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Why Lemmy was a rock'n'roll outlaw

Lemmy did things his way until the very end – and he always did it loud and proud

He played fist-pumping rock 'n'roll loud enough to pester neighbouring galaxies, dealt speed in the 60s, was once deported from Finland, and famously saw himself dismissed from Hawkwind – one of Europe's druggiest bands – in the 70s, because the drugs he was taking were just too heavy. From the cradle to the grave, Lemmy was the ultimate fucking rebel.

An outlaw among outlaws, Lemmy would count some of Britain’s hardest bikers among his closest friends. Before taking over as promoter of Download Festival in 2003, Andy Copping booked Motörhead at Rock City in Nottingham in the 90s. He recalls: ”You always used to get biker gangs that would come to see Motörhead play, and Lemmy was friends with them all. They came in with a real respect for him. You’d think that biker gangs would be kind of rebellious and follow their own lifestyle, but when they were around Lemmy, they had to follow the Lemmy way of living, if you like, which was not going around being super intimidating and aggressive, but just being a very cool gang, following Lemmy’s rules.”

Whereas some musicians might dive headlong into a life of hedonistic abandon as the spoils of success, it was simply convenient that the lifestyle Lemmy preferred – double helpings of sex, drugs and rock’n’roll, please – dovetailed so neatly into the music industry. Before he was the much-beloved, grandfatherly curmudgeon, politely posing for Instagram photos with goggle-eyed fans at the back of the Rainbow, Lemmy was an absolute hellion, with all of the attitude, pugnacity and authority-rejecting swagger such a term implies.

There was, for example, that aforementioned time he was deported from Finland. Describing the event in his autobiography, White Line Fever, Lemmy recalls, "We were given this terrible caravan as a dressing room. There was no cooling in it... and there was no booze in there, either – horrors! So we were sweltering in this thing, and Kris Needs, a writer for Zig Zag magazine, was walking about with this tree [and] he put it through one of the caravan’s windows while he was trying to talk to us. So we felt, well, we fucked up the caravan now, so we had better disguise the fact by sailing it into the lake and setting it on fire – give it a Viking funeral. And it went out very well, floated off in a very Arthurian manner, flames and smoke pouring out of it, and it sunk in quite a dramatic display.”

Heading to the airport afterwards, their bus driver made the mistake of asking them to behave which, of course, inspired Lemmy and the boys to launch into a food fight, spackling the walls with fruit and eggs. In Finnish customs, they were shuttled into a room and put in jail for three days before finally being deported.

For Lemmy, however, it was never about thuggish antiestablishmentarianism – it was about nothing more than having a good ol’ time, as Testament’s Chuck Billy remembers. “The first time I met Lemmy was in the 80s. We were at [heavy metal industry convention] Foundations Forum in LA, and I was on a panel with him,” he says. “I was with my wife having breakfast one morning, and in Lemmy walks with his bottle of Jack Daniel’s. My wife said to me, ‘Man, this guy smells like booze and cigarettes and sex!’ I said, ‘Yeah, that’s Lemmy!’”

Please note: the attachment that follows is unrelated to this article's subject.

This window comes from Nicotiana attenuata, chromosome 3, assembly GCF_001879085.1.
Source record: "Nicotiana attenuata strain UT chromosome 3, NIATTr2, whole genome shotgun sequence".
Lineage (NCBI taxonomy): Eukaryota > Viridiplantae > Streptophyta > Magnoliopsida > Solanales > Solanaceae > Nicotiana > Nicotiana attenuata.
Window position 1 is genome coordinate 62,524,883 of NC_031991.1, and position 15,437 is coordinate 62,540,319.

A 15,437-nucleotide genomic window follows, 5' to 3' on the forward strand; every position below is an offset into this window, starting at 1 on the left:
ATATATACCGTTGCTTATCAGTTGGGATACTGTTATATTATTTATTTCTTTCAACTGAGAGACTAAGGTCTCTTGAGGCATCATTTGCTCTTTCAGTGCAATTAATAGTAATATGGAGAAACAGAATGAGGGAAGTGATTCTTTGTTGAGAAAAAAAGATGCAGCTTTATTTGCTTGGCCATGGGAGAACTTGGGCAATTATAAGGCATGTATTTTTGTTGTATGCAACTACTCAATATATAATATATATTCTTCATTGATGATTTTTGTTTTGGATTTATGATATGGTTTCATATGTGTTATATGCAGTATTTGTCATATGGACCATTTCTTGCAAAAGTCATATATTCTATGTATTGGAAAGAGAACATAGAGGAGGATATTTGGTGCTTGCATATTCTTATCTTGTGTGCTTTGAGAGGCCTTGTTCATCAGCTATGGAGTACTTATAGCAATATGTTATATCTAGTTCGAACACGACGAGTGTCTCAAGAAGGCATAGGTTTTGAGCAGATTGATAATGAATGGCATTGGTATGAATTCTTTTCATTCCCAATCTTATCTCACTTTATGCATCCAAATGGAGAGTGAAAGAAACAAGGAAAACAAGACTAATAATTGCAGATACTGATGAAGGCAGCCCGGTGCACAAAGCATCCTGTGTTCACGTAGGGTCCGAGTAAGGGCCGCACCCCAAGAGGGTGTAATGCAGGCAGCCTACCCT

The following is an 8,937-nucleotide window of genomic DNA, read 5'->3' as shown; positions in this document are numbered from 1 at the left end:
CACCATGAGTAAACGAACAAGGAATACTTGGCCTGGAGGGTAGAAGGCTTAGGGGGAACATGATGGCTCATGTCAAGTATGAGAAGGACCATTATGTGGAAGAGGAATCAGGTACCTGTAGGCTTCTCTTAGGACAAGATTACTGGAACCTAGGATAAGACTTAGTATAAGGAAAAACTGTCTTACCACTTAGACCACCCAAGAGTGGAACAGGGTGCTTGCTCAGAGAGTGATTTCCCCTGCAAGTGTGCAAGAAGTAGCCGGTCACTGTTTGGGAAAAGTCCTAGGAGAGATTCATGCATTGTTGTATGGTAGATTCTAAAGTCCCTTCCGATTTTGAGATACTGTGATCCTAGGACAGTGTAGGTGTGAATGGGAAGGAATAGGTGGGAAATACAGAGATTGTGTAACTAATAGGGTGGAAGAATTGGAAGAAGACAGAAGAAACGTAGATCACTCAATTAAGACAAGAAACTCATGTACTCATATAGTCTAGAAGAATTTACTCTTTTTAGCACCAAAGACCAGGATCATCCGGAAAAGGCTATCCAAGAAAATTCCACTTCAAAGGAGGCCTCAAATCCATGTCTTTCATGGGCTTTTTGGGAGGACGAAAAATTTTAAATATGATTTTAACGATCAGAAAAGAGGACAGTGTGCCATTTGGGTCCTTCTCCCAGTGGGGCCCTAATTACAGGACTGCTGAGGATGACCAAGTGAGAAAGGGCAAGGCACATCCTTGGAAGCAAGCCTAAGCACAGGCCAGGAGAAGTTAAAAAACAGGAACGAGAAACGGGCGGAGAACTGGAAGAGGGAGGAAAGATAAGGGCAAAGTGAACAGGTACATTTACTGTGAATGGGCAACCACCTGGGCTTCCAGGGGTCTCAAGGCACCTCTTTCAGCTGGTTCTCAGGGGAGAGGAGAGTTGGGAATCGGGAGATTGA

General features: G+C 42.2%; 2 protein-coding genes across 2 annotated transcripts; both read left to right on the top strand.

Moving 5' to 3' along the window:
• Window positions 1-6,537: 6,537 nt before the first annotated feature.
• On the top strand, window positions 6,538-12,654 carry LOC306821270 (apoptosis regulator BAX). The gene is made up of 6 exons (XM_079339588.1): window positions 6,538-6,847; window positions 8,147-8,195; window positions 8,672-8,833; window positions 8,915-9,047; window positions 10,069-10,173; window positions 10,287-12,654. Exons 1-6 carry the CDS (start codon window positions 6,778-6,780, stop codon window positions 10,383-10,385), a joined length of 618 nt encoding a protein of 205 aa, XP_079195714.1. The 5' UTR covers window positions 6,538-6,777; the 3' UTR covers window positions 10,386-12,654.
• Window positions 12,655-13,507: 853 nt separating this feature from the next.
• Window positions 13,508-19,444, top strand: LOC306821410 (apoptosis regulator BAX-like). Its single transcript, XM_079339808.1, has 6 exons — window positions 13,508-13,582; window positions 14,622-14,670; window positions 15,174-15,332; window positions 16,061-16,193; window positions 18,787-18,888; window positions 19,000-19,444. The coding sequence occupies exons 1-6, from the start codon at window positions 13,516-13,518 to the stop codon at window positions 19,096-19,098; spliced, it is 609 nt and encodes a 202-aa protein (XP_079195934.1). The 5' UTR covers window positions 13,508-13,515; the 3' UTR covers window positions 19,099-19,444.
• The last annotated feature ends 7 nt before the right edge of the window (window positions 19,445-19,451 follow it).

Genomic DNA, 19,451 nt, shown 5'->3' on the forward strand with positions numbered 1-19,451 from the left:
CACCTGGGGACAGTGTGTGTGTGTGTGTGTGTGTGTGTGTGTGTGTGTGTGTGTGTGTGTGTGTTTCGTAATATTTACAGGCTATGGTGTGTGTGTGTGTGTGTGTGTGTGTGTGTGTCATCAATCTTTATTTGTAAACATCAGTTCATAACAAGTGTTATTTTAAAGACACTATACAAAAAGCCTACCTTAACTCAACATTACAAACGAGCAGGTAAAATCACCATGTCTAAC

All rock stars wanted to be him

Rock’n’roll has never suffered a lack of colourful, hard-living characters, brimming with noisy swagger and outrageous proclamations, and yet such figures faded into the background when Lemmy walked into the room. Having seen many a rock legend pay homage to Lemmy backstage at Download, Andy Copping explains: “Here’s the reality – they all wanted to be him, they all wanted to hang out with him and they all wanted to go have a photograph taken with him backstage. It was funny seeing people like Slash and Marilyn Manson and different acts at Download sort of standing in line, wanting to speak to Lemmy. He was just that important to them. He was one of the last rock’n‘roll stars that we’re ever going to encounter.”


Play To Win

From Soho to the Strip, Lemmy loved to gamble...

When he wasn’t onstage, in the studio or knee-deep in women, Lemmy could usually be spied nudging many a night away on fruit machines at his beloved Rainbow and, before that, at Soho’s St. Moritz Club, where he was a regular in the 70s and 80s.

St Moritz owner Armin ‘Mr Sweety’ Loetscher fondly recalls how the Motörhead man would sit a drink on top of his favourite fruity, settle in and pump coin after coin in until the wee hours.

“The fruit machine was his life there – sometimes he’d play all night,” laughs Sweety. “He’d sit there until 3:30am, then go home with a couple of women.”

Booze, gambling and women; no wonder Sweety says Lemmy was always in a great mood in the club. Only one thing could royally piss him off...

“The only time I’d see him get annoyed would be if he put a lot of money into the machine and then someone else came over, put a pound in and won the jackpot. That he did not like!”

His former publicist, Nik Moore, agrees, adding: “I remember one time when he was on a fruit machine, I put a couple of quid in when he went to the toilet, and got about £30 when he was walking back out. He said, ‘That’s not a very nice thing to do to a mate.’”

Even on the Motörboat cruises, Lemmy found his way to the slot machines most nights. “On the first Motörboat in 2014, he won quite a bit of money!” says promoter Alan Koenig.

Lemmy’s love of gambling was so great that he famously wrote a little song called Ace Of Spades about it. Even 78-year-old Mr Sweety’s a big fan of that one. “That’s a fantastic song,” he muses. “That’s still a great song, isn’t it?” You bet it is, sir.

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